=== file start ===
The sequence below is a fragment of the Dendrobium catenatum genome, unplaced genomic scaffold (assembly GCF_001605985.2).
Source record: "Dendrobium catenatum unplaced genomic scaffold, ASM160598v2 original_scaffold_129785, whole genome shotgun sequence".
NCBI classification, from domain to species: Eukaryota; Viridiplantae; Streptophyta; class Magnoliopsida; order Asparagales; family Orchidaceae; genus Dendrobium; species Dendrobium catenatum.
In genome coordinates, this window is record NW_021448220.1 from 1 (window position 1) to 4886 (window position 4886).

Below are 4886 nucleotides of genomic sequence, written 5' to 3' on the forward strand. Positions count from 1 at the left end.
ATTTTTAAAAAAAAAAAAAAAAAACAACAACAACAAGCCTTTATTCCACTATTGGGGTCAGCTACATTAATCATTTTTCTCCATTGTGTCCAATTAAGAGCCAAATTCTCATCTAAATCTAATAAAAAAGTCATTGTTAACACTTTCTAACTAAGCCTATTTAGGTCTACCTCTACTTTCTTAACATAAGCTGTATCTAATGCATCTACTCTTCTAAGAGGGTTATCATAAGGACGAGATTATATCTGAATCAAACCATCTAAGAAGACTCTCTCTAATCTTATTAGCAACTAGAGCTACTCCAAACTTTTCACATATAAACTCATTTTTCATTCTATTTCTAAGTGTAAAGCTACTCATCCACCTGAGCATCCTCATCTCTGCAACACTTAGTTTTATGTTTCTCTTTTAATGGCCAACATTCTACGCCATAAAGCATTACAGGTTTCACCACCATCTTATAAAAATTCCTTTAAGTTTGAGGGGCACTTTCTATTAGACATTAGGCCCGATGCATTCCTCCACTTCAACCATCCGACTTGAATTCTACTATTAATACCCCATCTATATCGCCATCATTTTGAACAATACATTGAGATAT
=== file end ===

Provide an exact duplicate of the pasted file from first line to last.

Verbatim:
The sequence below is a fragment of the Dendrobium catenatum genome, unplaced genomic scaffold (assembly GCF_001605985.2).
Source record: "Dendrobium catenatum unplaced genomic scaffold, ASM160598v2 original_scaffold_129785, whole genome shotgun sequence".
NCBI classification, from domain to species: Eukaryota; Viridiplantae; Streptophyta; class Magnoliopsida; order Asparagales; family Orchidaceae; genus Dendrobium; species Dendrobium catenatum.
In genome coordinates, this window is record NW_021448220.1 from 1 (window position 1) to 4886 (window position 4886).

Below are 4886 nucleotides of genomic sequence, written 5' to 3' on the forward strand. Positions count from 1 at the left end.
ATTTTTAAAAAAAAAAAAAAAAAACAACAACAACAAGCCTTTATTCCACTATTGGGGTCAGCTACATTAATCATTTTTCTCCATTGTGTCCAATTAAGAGCCAAATTCTCATCTAAATCTAATAAAAAAGTCATTGTTAACACTTTCTAACTAAGCCTATTTAGGTCTACCTCTACTTTCTTAACATAAGCTGTATCTAATGCATCTACTCTTCTAAGAGGGTTATCATAAGGACGAGATTATATCTGAATCAAACCATCTAAGAAGACTCTCTCTAATCTTATTAGCAACTAGAGCTACTCCAAACTTTTCACATATAAACTCATTTTTCATTCTATTTCTAAGTGTAAAGCTACTCATCCACCTGAGCATCCTCATCTCTGCAACACTTAGTTTTATGTTTCTCTTTTAATGGCCAACATTCTACGCCATAAAGCATTACAGGTTTCACCACCATCTTATAAAAATTCCTTTAAGTTTGAGGGGCACTTTCTATTAGACATTAGGCCCGATGCATTCCTCCACTTCAACCATCCGACTTGAATTCTACTATTAATACCCCATCTATATCGCCATCATTTTGAACAATACATTGAGATAT